A new commit found in the Chromium Gerrit suggest that eSIM support for Chrome OS is in the pipeline. The commit is codenamed Project Hermes and while very little detail is in the commit about what exactly this would look like, it explicitly calls out eSIM support for the platform, allowing for cellular network support natively in devices.
Hermes is the codename for the project of implementing eSIM support for Chrome OS. Hermes will be responsible for delivering messages between devices with eSIM chips and carrier servers through profile downloads as well as service discovery for new carriers.
This could allow for an “always on” Chromebook that, in theory, could put it head-to-head against Microsoft with their always on Windows 10 laptops.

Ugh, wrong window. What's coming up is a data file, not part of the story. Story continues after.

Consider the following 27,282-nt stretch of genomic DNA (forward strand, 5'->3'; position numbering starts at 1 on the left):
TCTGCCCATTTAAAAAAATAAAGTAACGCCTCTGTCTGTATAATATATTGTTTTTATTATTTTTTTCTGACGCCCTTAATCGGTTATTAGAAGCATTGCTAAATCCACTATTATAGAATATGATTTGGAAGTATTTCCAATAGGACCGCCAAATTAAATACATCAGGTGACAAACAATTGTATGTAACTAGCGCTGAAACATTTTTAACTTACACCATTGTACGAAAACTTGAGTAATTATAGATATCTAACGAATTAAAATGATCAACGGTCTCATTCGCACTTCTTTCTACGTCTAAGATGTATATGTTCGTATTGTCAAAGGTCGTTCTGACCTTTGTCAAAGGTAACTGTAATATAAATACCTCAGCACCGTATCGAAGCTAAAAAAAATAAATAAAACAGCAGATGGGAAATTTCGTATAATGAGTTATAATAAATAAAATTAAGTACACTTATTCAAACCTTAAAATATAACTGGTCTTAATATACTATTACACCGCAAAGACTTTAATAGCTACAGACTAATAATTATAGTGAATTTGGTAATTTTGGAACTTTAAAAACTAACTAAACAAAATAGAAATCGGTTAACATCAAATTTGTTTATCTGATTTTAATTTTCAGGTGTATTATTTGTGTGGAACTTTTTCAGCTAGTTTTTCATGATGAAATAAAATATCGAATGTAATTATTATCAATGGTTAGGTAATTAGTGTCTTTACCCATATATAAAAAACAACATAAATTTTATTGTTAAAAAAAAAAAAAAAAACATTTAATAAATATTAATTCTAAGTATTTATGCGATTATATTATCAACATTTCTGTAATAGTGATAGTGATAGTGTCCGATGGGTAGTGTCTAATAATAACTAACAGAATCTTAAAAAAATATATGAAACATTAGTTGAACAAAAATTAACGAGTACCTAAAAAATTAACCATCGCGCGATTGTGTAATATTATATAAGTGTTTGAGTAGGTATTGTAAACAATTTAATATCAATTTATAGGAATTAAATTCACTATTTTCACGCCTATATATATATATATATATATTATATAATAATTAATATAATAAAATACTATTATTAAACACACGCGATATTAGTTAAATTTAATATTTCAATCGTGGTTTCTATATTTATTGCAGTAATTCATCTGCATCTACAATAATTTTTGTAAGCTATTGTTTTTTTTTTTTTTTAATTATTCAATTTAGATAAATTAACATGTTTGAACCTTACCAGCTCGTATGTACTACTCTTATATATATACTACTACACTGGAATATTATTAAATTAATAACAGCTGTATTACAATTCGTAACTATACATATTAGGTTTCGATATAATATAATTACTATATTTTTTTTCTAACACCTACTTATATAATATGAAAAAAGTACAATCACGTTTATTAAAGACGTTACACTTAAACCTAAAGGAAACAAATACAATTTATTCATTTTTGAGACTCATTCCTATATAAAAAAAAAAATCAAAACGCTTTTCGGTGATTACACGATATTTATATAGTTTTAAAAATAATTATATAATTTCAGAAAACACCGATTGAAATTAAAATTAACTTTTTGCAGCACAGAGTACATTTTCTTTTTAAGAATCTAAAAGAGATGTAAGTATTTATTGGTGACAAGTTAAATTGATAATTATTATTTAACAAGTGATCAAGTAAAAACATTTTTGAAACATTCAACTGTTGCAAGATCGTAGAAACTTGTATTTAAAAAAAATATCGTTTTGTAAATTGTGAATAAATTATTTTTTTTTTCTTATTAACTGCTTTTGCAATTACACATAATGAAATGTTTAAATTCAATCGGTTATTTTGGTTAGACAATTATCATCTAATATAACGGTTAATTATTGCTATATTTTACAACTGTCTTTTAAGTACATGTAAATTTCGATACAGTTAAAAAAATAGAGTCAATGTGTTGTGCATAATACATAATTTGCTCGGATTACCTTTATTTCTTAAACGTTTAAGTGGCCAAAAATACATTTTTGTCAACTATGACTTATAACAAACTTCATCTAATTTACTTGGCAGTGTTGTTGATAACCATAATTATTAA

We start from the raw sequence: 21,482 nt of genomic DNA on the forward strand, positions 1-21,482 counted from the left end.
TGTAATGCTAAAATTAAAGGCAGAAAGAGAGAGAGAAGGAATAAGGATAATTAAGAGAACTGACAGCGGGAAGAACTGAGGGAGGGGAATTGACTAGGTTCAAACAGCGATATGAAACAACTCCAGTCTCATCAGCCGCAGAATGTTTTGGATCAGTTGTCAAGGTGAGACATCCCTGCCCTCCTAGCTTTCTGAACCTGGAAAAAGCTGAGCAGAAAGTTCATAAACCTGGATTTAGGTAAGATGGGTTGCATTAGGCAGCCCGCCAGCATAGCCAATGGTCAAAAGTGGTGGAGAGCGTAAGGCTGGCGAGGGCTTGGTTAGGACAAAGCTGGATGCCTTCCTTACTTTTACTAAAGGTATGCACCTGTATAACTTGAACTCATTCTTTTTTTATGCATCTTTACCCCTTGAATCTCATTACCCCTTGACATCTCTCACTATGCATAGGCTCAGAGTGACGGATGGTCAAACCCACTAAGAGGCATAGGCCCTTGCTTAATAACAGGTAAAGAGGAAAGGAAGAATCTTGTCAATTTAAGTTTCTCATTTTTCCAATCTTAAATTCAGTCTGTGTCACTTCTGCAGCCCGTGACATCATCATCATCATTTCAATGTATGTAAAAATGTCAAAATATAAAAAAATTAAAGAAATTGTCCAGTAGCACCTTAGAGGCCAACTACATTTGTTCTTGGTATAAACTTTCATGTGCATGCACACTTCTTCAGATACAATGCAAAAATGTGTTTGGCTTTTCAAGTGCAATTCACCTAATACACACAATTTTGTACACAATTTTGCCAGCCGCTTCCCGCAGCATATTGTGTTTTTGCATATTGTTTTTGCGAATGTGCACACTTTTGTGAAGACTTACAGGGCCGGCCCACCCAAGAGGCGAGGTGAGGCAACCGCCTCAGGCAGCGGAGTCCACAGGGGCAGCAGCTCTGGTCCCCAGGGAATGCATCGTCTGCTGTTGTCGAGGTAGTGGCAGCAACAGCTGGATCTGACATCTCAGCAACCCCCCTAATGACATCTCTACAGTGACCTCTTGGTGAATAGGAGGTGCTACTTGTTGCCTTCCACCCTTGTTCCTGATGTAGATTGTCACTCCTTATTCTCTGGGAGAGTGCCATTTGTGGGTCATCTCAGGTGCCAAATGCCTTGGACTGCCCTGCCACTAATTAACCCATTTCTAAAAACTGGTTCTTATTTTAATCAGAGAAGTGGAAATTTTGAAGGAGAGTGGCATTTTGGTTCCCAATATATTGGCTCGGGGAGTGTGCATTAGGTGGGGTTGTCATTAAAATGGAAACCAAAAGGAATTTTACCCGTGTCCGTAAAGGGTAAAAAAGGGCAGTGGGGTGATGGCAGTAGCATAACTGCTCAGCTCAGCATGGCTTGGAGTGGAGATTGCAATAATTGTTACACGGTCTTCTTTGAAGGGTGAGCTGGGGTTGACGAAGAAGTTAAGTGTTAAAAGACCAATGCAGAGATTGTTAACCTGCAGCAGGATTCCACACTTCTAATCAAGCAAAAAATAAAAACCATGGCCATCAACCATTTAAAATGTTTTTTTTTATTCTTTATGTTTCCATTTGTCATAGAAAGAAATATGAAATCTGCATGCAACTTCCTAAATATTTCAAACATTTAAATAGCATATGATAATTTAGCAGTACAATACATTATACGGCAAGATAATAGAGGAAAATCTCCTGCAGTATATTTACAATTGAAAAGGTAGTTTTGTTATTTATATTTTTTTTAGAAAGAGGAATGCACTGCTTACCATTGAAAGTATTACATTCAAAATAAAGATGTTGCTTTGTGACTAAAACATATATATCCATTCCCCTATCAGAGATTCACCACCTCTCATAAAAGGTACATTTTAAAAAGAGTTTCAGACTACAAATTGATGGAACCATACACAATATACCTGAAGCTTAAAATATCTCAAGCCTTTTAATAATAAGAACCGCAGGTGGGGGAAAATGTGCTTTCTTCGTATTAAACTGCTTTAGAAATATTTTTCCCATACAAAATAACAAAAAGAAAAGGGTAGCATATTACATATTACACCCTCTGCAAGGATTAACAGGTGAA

As for what carriers would be supported, that remains a mystery. A comment in the commit specifically called out Project Fi support but that comment has since been removed, perhaps being expose a bit to early – or being removed all together.
The other mystery is when this would happen. The obvious marker in the road would be a new Pixelbook 2 which, if released, would be later this year when the new Pixel 3 phone lineup is announced. But there are no firm suggestions that there will be a new Pixelbook this year, just rumors. But timing wise, it makes sense.
No matter how you look at it, having eSIM support in a Chromebook would be massively handy for a lot of Chrome OS users, especially those who are on the road a lot as they wouldn’t have to worry about finding WiFi.